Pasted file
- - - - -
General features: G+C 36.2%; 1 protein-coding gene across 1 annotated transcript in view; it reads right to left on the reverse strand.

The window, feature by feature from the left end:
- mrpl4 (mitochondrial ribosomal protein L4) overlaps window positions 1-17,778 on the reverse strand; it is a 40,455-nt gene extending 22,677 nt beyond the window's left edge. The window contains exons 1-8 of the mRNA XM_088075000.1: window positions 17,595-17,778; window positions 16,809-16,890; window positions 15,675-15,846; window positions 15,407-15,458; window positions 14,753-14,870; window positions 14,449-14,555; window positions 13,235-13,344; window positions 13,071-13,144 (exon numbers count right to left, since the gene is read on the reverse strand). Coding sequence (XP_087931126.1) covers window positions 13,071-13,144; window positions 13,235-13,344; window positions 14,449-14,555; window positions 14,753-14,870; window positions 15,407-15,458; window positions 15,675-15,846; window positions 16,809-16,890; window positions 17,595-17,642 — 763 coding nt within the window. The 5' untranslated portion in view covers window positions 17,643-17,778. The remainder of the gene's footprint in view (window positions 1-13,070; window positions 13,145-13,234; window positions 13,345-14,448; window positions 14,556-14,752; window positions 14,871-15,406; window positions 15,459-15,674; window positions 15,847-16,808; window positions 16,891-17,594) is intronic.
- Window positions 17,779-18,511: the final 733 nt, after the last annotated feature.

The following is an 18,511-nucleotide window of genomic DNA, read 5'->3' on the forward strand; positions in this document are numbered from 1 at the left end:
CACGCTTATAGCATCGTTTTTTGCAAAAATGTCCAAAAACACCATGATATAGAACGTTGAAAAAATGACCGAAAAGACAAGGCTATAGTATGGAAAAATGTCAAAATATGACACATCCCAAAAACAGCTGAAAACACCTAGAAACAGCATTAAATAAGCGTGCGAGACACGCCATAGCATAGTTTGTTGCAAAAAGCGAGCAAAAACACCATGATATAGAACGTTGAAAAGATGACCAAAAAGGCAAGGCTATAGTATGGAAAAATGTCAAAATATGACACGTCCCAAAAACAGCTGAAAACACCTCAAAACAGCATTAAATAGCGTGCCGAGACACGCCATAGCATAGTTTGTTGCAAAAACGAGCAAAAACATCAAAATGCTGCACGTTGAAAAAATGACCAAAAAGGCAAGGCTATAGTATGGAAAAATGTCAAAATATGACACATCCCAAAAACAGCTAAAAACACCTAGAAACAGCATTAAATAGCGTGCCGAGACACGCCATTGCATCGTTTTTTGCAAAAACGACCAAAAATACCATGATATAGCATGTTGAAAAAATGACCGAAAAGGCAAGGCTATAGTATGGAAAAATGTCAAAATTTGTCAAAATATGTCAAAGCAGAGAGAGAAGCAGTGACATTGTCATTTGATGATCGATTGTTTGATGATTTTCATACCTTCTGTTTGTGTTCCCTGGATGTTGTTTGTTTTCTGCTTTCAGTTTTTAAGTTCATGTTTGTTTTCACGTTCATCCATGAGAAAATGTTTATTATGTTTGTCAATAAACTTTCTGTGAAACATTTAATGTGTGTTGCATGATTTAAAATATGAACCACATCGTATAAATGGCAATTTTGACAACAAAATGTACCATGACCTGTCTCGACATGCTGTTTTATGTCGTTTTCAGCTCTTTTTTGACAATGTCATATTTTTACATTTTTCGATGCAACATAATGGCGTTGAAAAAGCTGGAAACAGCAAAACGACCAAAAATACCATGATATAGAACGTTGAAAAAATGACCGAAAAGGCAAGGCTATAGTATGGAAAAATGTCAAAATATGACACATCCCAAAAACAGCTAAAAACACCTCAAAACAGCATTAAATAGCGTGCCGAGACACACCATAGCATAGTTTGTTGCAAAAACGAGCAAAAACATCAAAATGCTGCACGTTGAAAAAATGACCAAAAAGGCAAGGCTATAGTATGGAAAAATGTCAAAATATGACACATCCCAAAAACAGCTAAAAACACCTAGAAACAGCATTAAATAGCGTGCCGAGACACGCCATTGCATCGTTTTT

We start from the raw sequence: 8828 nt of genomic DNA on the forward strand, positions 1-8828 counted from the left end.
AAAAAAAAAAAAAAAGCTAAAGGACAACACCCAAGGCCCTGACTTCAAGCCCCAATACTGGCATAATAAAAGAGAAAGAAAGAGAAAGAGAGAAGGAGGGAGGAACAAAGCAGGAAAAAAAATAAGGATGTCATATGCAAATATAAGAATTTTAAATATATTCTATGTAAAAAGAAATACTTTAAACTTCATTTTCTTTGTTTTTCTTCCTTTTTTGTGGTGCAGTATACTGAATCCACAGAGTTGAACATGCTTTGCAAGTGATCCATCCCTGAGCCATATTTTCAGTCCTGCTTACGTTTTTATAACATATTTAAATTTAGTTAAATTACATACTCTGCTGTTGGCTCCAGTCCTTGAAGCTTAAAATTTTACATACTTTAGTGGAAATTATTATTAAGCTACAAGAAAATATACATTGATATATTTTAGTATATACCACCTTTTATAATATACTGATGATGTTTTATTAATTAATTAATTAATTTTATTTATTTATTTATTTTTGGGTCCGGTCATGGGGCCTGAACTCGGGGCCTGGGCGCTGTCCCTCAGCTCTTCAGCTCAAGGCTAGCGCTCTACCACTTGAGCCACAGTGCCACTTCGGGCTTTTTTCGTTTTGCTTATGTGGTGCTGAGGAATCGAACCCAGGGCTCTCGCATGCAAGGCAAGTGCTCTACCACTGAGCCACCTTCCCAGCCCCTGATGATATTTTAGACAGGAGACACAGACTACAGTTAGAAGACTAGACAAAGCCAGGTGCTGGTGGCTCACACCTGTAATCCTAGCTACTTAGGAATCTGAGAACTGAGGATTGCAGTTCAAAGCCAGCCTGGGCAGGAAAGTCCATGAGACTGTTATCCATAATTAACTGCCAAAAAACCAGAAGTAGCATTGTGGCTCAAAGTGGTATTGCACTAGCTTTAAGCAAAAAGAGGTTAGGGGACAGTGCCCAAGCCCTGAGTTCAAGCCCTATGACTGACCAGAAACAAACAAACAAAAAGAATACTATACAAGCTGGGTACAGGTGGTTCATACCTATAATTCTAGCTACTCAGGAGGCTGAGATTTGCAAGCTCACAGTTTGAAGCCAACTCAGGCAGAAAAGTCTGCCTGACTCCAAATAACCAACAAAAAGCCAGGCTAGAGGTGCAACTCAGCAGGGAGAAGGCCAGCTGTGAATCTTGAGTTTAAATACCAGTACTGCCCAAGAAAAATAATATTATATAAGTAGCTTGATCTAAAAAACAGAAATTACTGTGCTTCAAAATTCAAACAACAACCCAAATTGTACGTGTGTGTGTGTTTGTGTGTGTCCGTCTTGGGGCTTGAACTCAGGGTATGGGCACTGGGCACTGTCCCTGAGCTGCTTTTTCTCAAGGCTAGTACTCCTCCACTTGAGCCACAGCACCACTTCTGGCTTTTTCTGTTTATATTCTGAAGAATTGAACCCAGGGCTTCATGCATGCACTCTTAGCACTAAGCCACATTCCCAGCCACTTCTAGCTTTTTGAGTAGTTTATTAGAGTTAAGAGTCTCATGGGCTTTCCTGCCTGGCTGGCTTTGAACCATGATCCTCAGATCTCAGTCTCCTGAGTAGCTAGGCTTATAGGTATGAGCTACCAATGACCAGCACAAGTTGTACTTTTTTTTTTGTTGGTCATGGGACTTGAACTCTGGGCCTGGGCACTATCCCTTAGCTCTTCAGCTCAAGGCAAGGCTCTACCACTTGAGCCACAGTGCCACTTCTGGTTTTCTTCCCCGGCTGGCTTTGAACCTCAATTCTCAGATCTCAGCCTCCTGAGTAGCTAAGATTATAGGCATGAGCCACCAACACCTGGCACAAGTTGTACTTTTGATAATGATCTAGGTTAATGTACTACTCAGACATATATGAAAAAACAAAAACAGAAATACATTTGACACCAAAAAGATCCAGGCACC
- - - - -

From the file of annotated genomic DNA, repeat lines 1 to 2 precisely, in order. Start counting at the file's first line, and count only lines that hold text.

General features: G+C 36.2%; 1 protein-coding gene across 1 annotated transcript in view; it reads right to left on the reverse strand.

The window, feature by feature from the left end: